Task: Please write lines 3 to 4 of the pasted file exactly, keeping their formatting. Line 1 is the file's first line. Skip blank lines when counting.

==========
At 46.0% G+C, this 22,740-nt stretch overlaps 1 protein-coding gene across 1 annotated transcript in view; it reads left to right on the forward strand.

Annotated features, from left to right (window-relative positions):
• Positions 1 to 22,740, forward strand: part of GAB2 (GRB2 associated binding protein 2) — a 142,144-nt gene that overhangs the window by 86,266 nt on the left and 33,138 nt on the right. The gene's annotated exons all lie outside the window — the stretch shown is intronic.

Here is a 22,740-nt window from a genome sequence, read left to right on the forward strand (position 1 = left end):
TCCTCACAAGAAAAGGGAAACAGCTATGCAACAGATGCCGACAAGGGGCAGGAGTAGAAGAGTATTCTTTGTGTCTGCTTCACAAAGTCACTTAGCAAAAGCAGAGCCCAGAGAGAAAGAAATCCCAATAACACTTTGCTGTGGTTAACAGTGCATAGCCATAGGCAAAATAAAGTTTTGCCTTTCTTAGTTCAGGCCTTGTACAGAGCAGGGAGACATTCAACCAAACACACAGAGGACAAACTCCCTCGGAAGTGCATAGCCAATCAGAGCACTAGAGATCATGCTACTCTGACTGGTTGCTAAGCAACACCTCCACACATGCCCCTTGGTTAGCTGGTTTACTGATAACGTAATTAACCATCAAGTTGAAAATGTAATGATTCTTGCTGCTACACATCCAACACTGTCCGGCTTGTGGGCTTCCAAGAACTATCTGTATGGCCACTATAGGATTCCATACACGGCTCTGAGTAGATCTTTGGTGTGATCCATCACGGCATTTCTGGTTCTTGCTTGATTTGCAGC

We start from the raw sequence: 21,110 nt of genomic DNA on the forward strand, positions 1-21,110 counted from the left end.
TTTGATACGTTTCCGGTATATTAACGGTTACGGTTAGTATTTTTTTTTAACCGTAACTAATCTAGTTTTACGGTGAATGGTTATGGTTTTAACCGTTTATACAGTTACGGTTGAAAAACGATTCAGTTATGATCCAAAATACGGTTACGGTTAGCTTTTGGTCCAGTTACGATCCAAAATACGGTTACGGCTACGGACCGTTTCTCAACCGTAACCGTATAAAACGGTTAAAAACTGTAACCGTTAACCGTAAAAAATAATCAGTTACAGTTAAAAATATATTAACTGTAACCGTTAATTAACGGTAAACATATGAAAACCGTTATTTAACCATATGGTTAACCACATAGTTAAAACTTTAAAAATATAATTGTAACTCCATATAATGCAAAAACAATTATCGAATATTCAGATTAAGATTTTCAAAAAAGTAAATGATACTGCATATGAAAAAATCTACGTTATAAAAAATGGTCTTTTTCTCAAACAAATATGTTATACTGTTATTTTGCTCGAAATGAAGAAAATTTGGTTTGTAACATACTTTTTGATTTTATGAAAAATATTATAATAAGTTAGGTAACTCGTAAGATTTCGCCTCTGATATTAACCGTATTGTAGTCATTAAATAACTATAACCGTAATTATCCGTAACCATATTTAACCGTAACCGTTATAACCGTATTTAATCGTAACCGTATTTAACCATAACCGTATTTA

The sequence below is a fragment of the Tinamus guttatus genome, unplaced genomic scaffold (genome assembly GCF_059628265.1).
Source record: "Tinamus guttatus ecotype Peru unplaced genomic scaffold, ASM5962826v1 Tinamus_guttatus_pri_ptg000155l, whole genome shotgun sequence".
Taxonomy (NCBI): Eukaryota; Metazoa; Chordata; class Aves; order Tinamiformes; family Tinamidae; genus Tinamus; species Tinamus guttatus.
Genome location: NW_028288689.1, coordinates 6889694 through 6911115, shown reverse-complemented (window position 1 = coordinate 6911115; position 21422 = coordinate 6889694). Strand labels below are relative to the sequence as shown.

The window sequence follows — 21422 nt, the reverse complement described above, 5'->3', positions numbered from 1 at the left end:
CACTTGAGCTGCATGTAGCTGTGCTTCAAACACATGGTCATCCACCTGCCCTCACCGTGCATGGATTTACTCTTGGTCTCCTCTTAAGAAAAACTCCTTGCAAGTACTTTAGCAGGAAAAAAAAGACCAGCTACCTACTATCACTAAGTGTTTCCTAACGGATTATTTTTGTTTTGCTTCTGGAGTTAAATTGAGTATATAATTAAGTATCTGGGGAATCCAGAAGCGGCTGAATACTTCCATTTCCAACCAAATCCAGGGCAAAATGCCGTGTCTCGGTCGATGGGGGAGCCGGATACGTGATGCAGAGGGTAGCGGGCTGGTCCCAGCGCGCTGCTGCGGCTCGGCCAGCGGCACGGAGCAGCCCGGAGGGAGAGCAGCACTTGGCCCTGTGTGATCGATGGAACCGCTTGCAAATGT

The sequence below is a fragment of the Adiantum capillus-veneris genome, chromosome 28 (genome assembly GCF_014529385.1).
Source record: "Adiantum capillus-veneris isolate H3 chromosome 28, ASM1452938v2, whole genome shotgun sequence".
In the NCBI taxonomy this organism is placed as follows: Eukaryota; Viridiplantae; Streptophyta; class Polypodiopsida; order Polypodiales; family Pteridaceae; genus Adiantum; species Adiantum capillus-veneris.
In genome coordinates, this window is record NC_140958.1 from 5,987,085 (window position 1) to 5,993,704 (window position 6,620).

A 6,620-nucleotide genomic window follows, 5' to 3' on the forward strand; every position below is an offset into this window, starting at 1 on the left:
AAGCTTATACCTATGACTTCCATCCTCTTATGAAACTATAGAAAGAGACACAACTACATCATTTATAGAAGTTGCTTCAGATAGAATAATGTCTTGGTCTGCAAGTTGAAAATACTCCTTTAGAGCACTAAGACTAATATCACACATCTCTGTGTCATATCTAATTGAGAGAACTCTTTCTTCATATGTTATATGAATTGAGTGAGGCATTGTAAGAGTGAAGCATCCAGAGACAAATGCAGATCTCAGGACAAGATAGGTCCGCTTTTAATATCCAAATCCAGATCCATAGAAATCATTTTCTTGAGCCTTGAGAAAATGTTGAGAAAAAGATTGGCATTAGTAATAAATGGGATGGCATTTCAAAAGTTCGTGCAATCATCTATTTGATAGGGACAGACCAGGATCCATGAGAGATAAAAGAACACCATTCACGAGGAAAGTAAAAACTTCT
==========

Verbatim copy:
• Positions 1 to 22,740, forward strand: part of GAB2 (GRB2 associated binding protein 2) — a 142,144-nt gene that overhangs the window by 86,266 nt on the left and 33,138 nt on the right. The gene's annotated exons all lie outside the window — the stretch shown is intronic.

Here is a 22,740-nt window from a genome sequence, read left to right on the forward strand (position 1 = left end):